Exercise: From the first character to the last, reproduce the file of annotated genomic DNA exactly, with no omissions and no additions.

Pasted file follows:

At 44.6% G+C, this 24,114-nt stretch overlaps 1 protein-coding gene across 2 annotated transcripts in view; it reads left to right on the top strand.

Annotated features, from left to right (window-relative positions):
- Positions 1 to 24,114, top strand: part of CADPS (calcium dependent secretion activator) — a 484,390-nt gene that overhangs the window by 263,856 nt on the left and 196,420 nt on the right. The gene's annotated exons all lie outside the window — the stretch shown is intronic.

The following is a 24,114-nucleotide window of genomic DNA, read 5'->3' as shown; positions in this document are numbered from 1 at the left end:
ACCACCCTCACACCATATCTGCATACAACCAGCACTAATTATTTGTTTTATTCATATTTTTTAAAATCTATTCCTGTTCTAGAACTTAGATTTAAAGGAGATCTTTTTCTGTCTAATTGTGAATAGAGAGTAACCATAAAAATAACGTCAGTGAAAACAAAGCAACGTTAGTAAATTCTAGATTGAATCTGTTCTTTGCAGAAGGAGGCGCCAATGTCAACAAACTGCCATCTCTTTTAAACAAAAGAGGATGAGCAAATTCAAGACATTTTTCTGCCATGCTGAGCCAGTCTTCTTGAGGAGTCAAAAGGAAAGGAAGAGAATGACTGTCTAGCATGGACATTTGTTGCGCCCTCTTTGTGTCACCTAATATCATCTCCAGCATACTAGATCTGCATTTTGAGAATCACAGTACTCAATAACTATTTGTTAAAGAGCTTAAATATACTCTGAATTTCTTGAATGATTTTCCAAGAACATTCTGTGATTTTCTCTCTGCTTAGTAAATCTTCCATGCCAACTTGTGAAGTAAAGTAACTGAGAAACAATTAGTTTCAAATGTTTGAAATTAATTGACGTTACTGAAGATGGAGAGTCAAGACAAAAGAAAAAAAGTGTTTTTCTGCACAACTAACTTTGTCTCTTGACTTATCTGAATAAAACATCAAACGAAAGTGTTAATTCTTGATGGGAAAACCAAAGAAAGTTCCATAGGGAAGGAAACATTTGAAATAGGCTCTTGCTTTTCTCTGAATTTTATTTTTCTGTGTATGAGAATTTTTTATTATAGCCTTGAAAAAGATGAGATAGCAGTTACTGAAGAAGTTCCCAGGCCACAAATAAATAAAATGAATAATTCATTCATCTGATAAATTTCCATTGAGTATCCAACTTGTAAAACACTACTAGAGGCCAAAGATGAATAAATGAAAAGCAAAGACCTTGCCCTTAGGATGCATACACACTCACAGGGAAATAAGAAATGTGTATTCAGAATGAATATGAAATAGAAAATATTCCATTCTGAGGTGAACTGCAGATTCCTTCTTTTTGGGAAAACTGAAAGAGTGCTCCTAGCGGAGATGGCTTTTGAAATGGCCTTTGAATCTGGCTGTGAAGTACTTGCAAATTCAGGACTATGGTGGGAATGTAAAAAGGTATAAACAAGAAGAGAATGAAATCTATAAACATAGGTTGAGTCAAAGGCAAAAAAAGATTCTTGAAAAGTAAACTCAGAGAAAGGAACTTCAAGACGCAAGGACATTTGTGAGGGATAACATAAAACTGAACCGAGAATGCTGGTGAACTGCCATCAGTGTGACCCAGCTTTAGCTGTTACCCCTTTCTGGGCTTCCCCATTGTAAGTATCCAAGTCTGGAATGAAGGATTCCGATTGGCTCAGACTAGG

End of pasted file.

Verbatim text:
At 44.6% G+C, this 24,114-nt stretch overlaps 1 protein-coding gene across 2 annotated transcripts in view; it reads left to right on the top strand.

Annotated features, from left to right (window-relative positions):
- Positions 1 to 24,114, top strand: part of CADPS (calcium dependent secretion activator) — a 484,390-nt gene that overhangs the window by 263,856 nt on the left and 196,420 nt on the right. The gene's annotated exons all lie outside the window — the stretch shown is intronic.

The following is a 24,114-nucleotide window of genomic DNA, read 5'->3' as shown; positions in this document are numbered from 1 at the left end:
ACCACCCTCACACCATATCTGCATACAACCAGCACTAATTATTTGTTTTATTCATATTTTTTAAAATCTATTCCTGTTCTAGAACTTAGATTTAAAGGAGATCTTTTTCTGTCTAATTGTGAATAGAGAGTAACCATAAAAATAACGTCAGTGAAAACAAAGCAACGTTAGTAAATTCTAGATTGAATCTGTTCTTTGCAGAAGGAGGCGCCAATGTCAACAAACTGCCATCTCTTTTAAACAAAAGAGGATGAGCAAATTCAAGACATTTTTCTGCCATGCTGAGCCAGTCTTCTTGAGGAGTCAAAAGGAAAGGAAGAGAATGACTGTCTAGCATGGACATTTGTTGCGCCCTCTTTGTGTCACCTAATATCATCTCCAGCATACTAGATCTGCATTTTGAGAATCACAGTACTCAATAACTATTTGTTAAAGAGCTTAAATATACTCTGAATTTCTTGAATGATTTTCCAAGAACATTCTGTGATTTTCTCTCTGCTTAGTAAATCTTCCATGCCAACTTGTGAAGTAAAGTAACTGAGAAACAATTAGTTTCAAATGTTTGAAATTAATTGACGTTACTGAAGATGGAGAGTCAAGACAAAAGAAAAAAAGTGTTTTTCTGCACAACTAACTTTGTCTCTTGACTTATCTGAATAAAACATCAAACGAAAGTGTTAATTCTTGATGGGAAAACCAAAGAAAGTTCCATAGGGAAGGAAACATTTGAAATAGGCTCTTGCTTTTCTCTGAATTTTATTTTTCTGTGTATGAGAATTTTTTATTATAGCCTTGAAAAAGATGAGATAGCAGTTACTGAAGAAGTTCCCAGGCCACAAATAAATAAAATGAATAATTCATTCATCTGATAAATTTCCATTGAGTATCCAACTTGTAAAACACTACTAGAGGCCAAAGATGAATAAATGAAAAGCAAAGACCTTGCCCTTAGGATGCATACACACTCACAGGGAAATAAGAAATGTGTATTCAGAATGAATATGAAATAGAAAATATTCCATTCTGAGGTGAACTGCAGATTCCTTCTTTTTGGGAAAACTGAAAGAGTGCTCCTAGCGGAGATGGCTTTTGAAATGGCCTTTGAATCTGGCTGTGAAGTACTTGCAAATTCAGGACTATGGTGGGAATGTAAAAAGGTATAAACAAGAAGAGAATGAAATCTATAAACATAGGTTGAGTCAAAGGCAAAAAAAGATTCTTGAAAAGTAAACTCAGAGAAAGGAACTTCAAGACGCAAGGACATTTGTGAGGGATAACATAAAACTGAACCGAGAATGCTGGTGAACTGCCATCAGTGTGACCCAGCTTTAGCTGTTACCCCTTTCTGGGCTTCCCCATTGTAAGTATCCAAGTCTGGAATGAAGGATTCCGATTGGCTCAGACTAGG